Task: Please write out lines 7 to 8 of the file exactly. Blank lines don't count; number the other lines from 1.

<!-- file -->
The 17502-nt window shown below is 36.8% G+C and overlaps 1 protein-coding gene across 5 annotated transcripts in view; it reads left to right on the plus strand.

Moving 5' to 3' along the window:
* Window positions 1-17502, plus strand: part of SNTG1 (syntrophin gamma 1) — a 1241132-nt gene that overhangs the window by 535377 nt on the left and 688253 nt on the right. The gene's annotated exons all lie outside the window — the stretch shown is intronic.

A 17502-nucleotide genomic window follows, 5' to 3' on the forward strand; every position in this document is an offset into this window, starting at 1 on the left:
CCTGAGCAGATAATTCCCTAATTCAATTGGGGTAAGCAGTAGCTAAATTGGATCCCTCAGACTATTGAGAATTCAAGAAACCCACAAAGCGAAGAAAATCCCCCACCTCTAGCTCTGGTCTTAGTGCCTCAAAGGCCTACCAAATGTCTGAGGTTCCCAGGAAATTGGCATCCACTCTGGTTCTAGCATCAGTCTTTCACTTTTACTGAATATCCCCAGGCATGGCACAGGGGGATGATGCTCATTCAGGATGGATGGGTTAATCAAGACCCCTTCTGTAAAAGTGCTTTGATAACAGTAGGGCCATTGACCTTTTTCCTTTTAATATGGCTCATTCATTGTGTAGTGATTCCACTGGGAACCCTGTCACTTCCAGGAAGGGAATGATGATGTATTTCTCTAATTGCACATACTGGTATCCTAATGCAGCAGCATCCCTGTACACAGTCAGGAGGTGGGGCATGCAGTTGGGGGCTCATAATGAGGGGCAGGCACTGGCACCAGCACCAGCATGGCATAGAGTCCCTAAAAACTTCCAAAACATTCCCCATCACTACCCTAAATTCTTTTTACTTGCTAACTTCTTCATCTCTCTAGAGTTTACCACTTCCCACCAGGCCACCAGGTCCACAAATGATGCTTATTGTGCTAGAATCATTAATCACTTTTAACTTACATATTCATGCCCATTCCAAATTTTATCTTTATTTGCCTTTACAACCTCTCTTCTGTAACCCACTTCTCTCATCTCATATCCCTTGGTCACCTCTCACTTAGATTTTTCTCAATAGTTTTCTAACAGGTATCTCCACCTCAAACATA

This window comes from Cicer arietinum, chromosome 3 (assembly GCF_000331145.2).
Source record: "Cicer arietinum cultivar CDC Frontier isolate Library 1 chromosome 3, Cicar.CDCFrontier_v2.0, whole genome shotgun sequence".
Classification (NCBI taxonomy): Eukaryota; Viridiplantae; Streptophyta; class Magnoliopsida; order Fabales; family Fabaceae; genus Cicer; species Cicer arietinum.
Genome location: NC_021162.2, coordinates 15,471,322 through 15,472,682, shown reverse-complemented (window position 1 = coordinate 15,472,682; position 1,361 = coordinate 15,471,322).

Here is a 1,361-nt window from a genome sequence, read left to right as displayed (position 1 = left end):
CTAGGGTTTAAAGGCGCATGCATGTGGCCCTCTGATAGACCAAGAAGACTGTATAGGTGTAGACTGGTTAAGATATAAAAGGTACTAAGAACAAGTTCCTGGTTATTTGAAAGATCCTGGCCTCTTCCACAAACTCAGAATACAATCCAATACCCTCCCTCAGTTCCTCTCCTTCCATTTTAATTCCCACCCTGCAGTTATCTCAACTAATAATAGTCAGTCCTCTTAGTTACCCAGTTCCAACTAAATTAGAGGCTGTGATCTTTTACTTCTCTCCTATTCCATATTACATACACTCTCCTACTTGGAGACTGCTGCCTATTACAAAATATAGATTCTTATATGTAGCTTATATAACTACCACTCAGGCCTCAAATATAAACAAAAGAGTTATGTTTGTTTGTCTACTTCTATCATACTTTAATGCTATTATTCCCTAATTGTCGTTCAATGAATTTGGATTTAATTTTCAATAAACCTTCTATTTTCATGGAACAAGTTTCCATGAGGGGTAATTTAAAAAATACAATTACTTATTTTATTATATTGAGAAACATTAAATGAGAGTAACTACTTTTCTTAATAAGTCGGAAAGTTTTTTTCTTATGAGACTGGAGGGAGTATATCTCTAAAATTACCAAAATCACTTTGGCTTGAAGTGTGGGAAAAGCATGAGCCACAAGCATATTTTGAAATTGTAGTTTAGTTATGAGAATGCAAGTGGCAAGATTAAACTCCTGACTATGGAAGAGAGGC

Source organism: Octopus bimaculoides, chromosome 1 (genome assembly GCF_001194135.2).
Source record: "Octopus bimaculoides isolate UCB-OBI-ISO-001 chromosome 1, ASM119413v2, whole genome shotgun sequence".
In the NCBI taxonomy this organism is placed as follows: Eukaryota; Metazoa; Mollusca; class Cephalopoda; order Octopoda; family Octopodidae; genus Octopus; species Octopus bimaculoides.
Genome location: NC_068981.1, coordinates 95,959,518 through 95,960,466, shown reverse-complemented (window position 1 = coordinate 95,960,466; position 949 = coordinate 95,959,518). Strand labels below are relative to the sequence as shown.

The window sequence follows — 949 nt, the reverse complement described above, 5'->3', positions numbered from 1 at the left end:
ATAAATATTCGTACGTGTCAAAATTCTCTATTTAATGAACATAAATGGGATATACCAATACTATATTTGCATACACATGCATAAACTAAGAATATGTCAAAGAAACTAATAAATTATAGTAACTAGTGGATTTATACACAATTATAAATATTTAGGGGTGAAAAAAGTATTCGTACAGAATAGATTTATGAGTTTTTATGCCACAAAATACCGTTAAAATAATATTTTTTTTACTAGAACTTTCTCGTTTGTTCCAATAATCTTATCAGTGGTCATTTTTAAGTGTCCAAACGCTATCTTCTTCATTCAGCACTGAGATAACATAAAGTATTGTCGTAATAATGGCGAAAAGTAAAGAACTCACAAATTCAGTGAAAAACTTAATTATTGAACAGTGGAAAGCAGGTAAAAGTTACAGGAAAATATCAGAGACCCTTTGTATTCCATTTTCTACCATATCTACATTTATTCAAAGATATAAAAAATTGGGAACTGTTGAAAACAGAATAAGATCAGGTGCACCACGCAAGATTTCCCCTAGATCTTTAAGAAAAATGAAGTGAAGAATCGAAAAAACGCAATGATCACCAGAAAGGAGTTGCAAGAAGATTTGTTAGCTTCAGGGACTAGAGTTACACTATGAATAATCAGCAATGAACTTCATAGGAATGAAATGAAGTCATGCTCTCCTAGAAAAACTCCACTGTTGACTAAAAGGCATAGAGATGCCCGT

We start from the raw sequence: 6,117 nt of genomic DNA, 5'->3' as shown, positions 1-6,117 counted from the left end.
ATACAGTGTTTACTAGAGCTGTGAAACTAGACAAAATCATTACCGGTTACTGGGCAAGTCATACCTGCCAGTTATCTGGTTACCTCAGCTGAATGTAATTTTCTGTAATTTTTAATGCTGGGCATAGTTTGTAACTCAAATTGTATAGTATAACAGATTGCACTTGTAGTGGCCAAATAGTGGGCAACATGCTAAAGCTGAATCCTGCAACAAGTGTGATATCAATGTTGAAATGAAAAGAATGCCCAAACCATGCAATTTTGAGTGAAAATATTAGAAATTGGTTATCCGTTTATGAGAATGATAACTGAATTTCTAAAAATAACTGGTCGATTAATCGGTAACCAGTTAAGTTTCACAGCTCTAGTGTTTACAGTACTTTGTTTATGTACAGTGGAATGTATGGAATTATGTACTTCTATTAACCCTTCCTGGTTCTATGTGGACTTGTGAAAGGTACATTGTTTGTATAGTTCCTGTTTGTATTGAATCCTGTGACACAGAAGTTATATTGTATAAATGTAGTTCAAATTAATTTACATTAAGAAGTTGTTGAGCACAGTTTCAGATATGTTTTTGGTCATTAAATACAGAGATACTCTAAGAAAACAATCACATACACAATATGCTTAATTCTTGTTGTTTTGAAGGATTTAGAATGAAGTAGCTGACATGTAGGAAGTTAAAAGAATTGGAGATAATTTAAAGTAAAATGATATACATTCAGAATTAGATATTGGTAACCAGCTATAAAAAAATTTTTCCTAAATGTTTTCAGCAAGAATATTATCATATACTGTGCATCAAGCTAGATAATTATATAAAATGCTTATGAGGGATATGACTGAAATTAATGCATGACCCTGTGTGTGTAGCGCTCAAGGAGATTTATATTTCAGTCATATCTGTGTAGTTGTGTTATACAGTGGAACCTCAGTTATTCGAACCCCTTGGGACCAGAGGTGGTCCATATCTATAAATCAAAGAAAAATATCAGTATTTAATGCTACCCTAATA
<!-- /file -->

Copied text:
Source record: "Cicer arietinum cultivar CDC Frontier isolate Library 1 chromosome 3, Cicar.CDCFrontier_v2.0, whole genome shotgun sequence".
Classification (NCBI taxonomy): Eukaryota; Viridiplantae; Streptophyta; class Magnoliopsida; order Fabales; family Fabaceae; genus Cicer; species Cicer arietinum.